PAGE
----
Art Music Is – It was only five years ago that the electronic punk band YACHT entered the recording studio with a daunting task: they taught an artificial intelligence their music for 14 years and then synthesized the results into the album “Chain Tripping”.
“I don’t like to be reactionary,” YACHT member and tech writer Claire L. Evans said in a documentary about the album. “I don’t want to go back to my roots and play acoustic guitar because I’m afraid of the coming robot apocalypse, but I also don’t want to jump into a ditch and greet our new robot overlord.”
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But our new robot overlords are making great strides in the next generation of AI music. Although the Grammy-nominated “Chain Tripping” was released in 2019, the technology behind it has been around for a long time. Now, the startup behind the open source AI image generator Stable Diffusion is pushing us forward again with the next step: making music.
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Harmonai is an organization funded by Stability AI, a London-based startup called Stable Diffusion. At the end of September, Harmonai released Dance Diffusion, a set of algorithms and tools that can create music clips by training hundreds of hours of existing songs.
“I started working with sound diffusion at the same time I started working on Stability AI,” said Zach Evans, head of development at Dance Diffusion, in an email interview. “I was brought to the company through development work with [image generation algorithm] Disco Diffusion and quickly decided to focus on good research. To facilitate my learning and research, and to create a community focused on AI audio, I founded Harmonai.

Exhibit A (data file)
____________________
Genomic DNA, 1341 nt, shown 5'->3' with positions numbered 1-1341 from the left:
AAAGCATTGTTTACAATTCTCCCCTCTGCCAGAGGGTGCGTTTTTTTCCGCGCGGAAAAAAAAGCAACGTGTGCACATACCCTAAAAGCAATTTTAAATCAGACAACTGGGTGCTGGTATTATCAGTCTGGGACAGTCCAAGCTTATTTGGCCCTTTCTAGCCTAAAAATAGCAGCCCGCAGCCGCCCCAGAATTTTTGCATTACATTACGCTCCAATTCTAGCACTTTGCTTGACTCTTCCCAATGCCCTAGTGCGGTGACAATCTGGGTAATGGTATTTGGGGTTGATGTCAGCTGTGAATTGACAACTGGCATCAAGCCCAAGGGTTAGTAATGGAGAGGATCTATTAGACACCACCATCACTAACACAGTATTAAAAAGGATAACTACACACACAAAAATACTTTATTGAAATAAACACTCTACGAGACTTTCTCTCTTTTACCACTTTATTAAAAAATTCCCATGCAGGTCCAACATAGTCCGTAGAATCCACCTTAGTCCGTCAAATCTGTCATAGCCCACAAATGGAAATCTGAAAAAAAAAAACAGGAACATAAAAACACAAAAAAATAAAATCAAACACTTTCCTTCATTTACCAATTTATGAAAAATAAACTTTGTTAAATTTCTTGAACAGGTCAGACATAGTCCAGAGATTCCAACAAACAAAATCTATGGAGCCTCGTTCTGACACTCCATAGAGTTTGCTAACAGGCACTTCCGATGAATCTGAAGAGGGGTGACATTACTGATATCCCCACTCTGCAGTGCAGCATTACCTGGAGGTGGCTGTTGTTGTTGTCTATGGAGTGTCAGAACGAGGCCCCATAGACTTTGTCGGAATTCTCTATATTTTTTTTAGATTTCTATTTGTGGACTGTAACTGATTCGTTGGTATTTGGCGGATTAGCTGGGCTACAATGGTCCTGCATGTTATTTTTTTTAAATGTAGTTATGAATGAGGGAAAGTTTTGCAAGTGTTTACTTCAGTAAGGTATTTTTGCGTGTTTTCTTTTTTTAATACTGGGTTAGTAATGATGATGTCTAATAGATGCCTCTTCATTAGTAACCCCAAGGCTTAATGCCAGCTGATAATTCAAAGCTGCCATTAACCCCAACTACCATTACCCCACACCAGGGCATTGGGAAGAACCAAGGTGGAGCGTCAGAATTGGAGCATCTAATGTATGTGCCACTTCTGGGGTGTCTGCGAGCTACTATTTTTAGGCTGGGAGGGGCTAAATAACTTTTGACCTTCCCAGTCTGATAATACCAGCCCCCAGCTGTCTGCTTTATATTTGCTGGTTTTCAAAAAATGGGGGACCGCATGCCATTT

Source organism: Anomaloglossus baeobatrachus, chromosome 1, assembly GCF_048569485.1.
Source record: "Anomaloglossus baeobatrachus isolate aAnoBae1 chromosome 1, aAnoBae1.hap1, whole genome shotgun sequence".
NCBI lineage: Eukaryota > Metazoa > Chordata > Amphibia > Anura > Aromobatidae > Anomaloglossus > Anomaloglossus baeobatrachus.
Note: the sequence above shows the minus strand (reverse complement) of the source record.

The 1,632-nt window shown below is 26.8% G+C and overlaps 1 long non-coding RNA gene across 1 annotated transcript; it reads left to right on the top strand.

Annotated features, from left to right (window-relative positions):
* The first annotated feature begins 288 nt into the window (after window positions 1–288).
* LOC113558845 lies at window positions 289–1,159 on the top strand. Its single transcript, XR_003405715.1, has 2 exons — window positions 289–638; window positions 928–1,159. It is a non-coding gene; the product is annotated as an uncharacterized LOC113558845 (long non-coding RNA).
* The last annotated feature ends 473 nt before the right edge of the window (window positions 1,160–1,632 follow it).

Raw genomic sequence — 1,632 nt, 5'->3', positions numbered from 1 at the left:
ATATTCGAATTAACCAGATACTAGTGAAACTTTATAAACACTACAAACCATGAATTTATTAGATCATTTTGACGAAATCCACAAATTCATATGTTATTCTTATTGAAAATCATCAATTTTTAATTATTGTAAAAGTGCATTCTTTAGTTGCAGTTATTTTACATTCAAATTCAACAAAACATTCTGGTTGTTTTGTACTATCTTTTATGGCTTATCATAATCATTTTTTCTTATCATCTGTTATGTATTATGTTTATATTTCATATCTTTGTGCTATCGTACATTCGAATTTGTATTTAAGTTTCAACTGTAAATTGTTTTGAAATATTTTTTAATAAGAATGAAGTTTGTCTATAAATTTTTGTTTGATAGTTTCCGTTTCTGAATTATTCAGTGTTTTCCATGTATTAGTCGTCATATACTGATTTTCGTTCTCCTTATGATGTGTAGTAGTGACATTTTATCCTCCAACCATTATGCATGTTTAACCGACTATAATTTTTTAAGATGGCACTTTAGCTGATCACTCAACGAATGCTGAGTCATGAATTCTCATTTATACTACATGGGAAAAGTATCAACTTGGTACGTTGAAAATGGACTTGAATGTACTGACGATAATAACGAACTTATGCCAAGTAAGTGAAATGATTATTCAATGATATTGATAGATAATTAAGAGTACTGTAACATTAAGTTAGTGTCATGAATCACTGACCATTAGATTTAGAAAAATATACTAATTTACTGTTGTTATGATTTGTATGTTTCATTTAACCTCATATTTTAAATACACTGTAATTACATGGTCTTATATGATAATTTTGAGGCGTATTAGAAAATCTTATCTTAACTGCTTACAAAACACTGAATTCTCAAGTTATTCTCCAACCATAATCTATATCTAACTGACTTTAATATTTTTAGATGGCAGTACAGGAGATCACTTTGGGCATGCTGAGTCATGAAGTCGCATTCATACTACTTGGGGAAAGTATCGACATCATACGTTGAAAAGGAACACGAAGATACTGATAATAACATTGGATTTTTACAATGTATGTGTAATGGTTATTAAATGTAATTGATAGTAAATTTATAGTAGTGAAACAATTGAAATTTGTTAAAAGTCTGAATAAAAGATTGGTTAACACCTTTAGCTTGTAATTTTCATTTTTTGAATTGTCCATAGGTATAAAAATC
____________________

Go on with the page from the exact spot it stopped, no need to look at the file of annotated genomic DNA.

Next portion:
Diffusion Dance is in testing phase – currently the system can only generate clips for a few seconds. But the initial results provide a tantalizing look at what the future of music creation may hold, while raising questions about the potential impact on artists.
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Dance Diffusion comes a few years after OpenAI, the San Francisco-based lab behind DALL-E 2, detailed its big experiment in music generation called Jukebox. Given the genre, artist and piece of text, Jukebox can create relatively cohesive music with vocals. However, songs created by Jukebox lack a larger musical structure, such as repetitive choruses and often contain gibberish.
Google’s AudioLM, detailed for the first time earlier this week, shows promise with its amazing ability to produce piano music given short pieces of playback. But it is not open source.
Diffusion Dance aims to overcome the limitations of previous open source tools by borrowing technology from image generators such as Stable Diffusion. These systems are called diffusion models that generate new data (such as songs) by learning to destroy and rebuild many existing data samples. Given an existing sample—for example, the entire Smashing Pumpkins discography—the model gets better at recovering previously destroyed data to create new works.